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September 2001

No one can serve two masters: for a slave will either hate the one and love the other, or be devoted to the one and despise the other. You cannot serve God and mammon. (Luke 16:13)

Here Jesus' teaching is about the use of wealth, and Luke, who is the evangelist of the poor, reiterates Jesus' views. The term 'mammon' is an Aramaic word meaning material goods, but here it is used by Jesus in a negative sense for the whole collection of treasures which can take the place of God in human hearts.

The dangerous thing about wealth is that you can 'fall in love' with it to the point that it demands all your time and energy to keep it and increase it. Wealth can become an idol to which everything is sacrificed. For this reason Jesus compares it to a master who is so exacting that he excludes all others. This is why Jesus asks us to make a choice with no compromises.

No one can serve two masters: for a slave will either hate the one and love the other, or be devoted to the one and despise the other. You cannot serve God and mammon.

Jesus's words must not sound like a condemnation of wealth in itself, but of the exclusive place it can hold in the human heart. He does not ask everyone for absolute poverty, in an external sense, and in fact there were rich people among his disciples, like Joseph of Arimathea. What he does ask is detachment from our goods. The rich should not consider themselves so much the masters as the administrators of the goods they own, which belong primarily to God and are meant not only for the privileged few but for all people.

Wealth is an excellent means if it serves people in need, if it helps to do good, if it is used for social aims, not only through works of charity but also in the management of business. Only in this way can we use our goods without becoming enslaved by them.

There is the great danger of accumulating wealth for oneself. And we know only too well from the experience of history how much being attached to the goods of this earth can corrupt and distance people from God. So we should not be surprised by Jesus' challenge: either we choose God or wealth.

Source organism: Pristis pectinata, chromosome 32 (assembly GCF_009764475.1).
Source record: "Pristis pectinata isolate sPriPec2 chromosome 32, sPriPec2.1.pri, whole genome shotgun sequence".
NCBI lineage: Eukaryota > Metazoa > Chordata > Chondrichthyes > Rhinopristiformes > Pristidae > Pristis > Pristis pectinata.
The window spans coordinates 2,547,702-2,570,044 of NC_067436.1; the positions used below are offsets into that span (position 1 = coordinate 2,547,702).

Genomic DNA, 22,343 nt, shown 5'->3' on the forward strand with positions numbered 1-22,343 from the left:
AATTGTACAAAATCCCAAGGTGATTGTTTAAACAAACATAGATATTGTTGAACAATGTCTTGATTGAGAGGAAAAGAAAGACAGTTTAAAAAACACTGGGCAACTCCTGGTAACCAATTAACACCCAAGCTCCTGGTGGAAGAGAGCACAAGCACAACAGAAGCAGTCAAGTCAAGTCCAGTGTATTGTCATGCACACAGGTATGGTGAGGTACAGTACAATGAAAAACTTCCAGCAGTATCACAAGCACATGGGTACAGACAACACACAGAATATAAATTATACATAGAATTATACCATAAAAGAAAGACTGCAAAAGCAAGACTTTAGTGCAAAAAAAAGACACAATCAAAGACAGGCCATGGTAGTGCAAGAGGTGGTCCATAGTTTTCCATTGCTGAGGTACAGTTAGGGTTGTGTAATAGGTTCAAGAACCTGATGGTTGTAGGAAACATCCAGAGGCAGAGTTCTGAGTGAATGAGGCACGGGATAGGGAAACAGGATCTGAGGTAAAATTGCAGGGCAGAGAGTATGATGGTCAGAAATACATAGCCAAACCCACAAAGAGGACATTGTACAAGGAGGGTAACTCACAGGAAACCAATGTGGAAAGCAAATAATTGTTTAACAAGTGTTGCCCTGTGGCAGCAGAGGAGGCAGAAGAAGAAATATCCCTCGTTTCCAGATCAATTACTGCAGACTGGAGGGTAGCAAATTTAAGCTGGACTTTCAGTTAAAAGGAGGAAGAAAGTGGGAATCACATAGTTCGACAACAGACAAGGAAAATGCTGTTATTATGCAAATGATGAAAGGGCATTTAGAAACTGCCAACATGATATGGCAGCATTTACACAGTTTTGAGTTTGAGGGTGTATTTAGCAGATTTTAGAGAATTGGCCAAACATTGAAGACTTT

No one can serve two masters: for a slave will either hate the one and love the other, or be devoted to the one and despise the other. You cannot serve God and mammon.

How can we put this word into practice?

Apart from clarifying where we stand regarding wealth, this word, like every word of God, says much more to us. Jesus does not offer us the choice of God or mammon. He says clearly that in our life we must choose God.

Perhaps, up until now, we have not made this choice. Perhaps we have allowed a bit of faith in him, some religious practices and some love of neighbour to be mixed in with many other small or great riches that fill our heart.

By taking stock of ourselves,' we can see whether what really matters to us is our work, the family, study, a good standard of living, our health or many other human things, that we love for themselves or for ourselves, but without any reference to God. If this is how things are, our heart is already enslaved, founded on idols, large and small, that are incompatible with God.

What can we do about this? We can come to a decision, and say to him that we want nothing other than to love him with all our heart, with all our mind and with all our strength. And then we can make the effort to translate this decision into practice, which is not difficult if we do it moment by moment, now, in the present of our life, by loving everything and everyone only for God.

Chiara Lubich

 

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